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The Daily Bucket is a regular feature of the Backyard Science group.  It is a place to note any observations you have made of the world around you.  Digressions on snails, fish, insects, weather, meteorites, climate, birds and/or flowers, are all worthy additions to the bucket.  Please let us know what is going on around you in a comment.  Include, as close as is comfortable for you, where you are located.
Listen to them, the children of the night. What music they make!

from Dracula by Bram Stoker

A personal favorite night time sound with strong evocative memories from my youth, shown in this archaic video also with strong evocative memories from my youth.

Night sounds are particularly evocative for us humans.  In the age in which Stoker wrote urbanization was a more recent phenomenon and far more people would have first hand experience with the sounds of owls, nightjars, and other nocturnal creatures.  Much further back in time, night would have been a time of danger for a diurnal ground living primate with poor night vision and weak senses of hearing and smell.

Summer nights in particular are full of sound.  Summer nights in the south can be downright  cacophonic.

In the moist tropical forests of the Amazon every night is summer.  Katydids and crickets call year round.  When it has been rainy the frogs call as well.  Here is the sound of the 'Smoky Jungle Frog", Leptodactylus pentadactylus, one of the most distinctive forest sounds.

If you get lucky in the Amazon you might hear a Nocturnal Curassow, a secretive but very noisy chicken-like bird. One was calling in the trees near my cabin the last time I was in Ecuador but I never saw it.

If you listen to the sound files above you will notice several other species calling at once.  This is typical of the tropical forests at night.   At times it can be very loud.

Here in north Florida at my house in a heavily wooded subdivision next to a lake we have our own nocturnal cacophony.  Although I have heard all four of our local breeding owl species from our yard at some point they are a minor part of the night chorus.  Mostly it is frogs and insects.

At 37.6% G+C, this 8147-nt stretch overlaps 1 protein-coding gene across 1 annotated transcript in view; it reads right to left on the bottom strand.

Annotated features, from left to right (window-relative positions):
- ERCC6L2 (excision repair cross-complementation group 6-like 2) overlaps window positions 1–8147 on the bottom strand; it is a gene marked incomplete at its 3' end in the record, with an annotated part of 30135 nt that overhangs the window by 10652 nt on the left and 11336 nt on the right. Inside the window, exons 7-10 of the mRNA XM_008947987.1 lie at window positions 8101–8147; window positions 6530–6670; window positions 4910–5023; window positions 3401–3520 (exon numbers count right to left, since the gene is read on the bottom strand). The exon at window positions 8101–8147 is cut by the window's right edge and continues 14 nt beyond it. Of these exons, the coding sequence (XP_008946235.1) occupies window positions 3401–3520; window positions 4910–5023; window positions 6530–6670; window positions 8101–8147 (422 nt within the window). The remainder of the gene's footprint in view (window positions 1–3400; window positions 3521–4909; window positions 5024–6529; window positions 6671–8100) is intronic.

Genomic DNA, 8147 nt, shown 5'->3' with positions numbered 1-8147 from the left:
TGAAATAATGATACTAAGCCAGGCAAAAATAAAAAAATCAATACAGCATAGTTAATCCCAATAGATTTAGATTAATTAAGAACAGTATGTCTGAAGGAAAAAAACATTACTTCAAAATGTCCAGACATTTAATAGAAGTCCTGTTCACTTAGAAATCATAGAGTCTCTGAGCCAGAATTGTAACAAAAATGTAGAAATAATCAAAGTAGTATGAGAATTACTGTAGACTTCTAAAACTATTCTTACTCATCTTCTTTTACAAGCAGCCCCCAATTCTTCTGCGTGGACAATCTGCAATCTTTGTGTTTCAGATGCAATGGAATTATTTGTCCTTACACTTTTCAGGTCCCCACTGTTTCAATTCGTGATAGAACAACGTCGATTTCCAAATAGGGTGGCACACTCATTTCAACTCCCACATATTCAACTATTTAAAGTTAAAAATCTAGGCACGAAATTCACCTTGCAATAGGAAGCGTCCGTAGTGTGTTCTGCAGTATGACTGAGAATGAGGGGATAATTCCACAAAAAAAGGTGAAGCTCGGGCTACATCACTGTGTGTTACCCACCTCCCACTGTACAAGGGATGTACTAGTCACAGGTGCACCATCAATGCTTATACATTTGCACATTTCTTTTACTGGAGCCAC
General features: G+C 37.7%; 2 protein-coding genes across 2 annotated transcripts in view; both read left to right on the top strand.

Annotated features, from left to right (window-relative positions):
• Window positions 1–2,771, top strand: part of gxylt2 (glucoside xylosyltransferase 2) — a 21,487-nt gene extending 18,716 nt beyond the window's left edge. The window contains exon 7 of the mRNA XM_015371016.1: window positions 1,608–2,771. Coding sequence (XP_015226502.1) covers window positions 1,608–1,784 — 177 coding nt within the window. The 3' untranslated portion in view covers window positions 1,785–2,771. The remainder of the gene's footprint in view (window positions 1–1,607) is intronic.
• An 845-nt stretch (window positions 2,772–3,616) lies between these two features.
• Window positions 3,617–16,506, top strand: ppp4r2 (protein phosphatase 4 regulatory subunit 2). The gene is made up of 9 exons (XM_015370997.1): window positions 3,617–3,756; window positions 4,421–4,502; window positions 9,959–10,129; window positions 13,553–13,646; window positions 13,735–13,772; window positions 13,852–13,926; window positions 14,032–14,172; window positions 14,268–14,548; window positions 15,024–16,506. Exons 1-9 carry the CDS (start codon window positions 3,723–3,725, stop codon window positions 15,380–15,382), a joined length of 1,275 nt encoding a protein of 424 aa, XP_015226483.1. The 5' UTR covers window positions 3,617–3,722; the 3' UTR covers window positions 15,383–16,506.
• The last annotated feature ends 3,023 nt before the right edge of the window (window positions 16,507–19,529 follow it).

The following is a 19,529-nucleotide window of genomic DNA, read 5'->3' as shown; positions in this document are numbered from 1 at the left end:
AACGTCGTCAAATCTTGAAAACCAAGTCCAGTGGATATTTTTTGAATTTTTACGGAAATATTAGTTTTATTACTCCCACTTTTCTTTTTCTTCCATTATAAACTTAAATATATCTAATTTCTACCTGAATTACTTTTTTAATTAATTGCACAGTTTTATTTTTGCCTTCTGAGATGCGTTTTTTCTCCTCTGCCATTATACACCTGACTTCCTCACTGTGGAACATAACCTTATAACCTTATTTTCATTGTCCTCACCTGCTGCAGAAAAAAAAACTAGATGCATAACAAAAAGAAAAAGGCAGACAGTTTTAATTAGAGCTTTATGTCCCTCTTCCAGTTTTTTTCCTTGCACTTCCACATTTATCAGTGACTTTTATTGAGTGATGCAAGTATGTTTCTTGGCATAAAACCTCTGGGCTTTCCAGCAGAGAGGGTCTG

One of our most common noisemakers is the Green Tree Frog, Hyla cinerea.  They can call just about any time of the year although in the winter calling only occurs during periods that would be both warmer than normal and wet.  After heavy rains in the warmer parts of the year vast numbers can be heard.  Here is their call.  It can be entertaining to stand near the boat ramp in the evening.  The sound of a boat motor passing can spur them to call in response.

A number of other frogs call in our neighborhood. Our three species of 'toad' (all in different families and not particularly related to each other) are usually breeding away from the lake and I hear their calls on sporadically.  The eastern narrow-mouthed toad, Gastrophryne carolinensis is the most distinctive for its sheeplike call.  Pig frogs, Lithobates (formerly Rana) grylio are large relatives of bullfrogs (bullfrogs occur here but are not common) that call in the lake all summer.  There pig-like grunting carries a long way.  The only sound file I was able to find for them is from a California herps web site (the recordings were made in Texas which makes more sense).

One frog that is apparently not extremely abundant in this area that we hear calling regularly, if not often, is Cope's Gray Treefrog, Hyla chrysocelis.  Here is it's call.  I heard them calling for the first time this year, last night.

Many insects can be heard calling as well.  The chirps and trills of different cricket species can be heard at almost any time of year when the weather is mild, except perhaps the dead of winter.  The southeastern field cricket, Gryllus rubens is a common triller while the southern ground cricket, Allonemobius socius is a common chirper.  Tree crickets in the genus Oecanthus are particularly conspicuous callers often chorusing in large numbers.  A locally common species is the narrow-winged tree cricket, Oecanthus niveus whose call can be heard here.

Throughout the summer and into the early fall the dominant night time sound in our neighborhood is the common true katydid, Pterophylla camelifolia.  A call from a local (Liberty County, Florida) population can be heard here.  For comparison here are calls typical of the north and Texas.  These animals call from high in trees and are seldom seen.  Unlike some other katydid species they are not attracted to lights.  During peak periods their calls make it difficult to hear any of the other night singers.  I heard my first katydid of the summer last night.

Returning to the Dracula theme for the end I will note that I have heard this sound from our house a few times, generally in winter when the other children of the night are less noisy.

Here are a couple of additional quotes from Dracula that do not particularly apply to this diary but are good things for all scientists, including citizen scientists to bear in mind.

We learn from failure, not from success!

Remember my friend, that knowledge is stronger than memory, and we should not trust the weaker

Originally posted to Backyard Science on Sat Jun 08, 2013 at 05:28 AM PDT.

Also republished by Community Spotlight.

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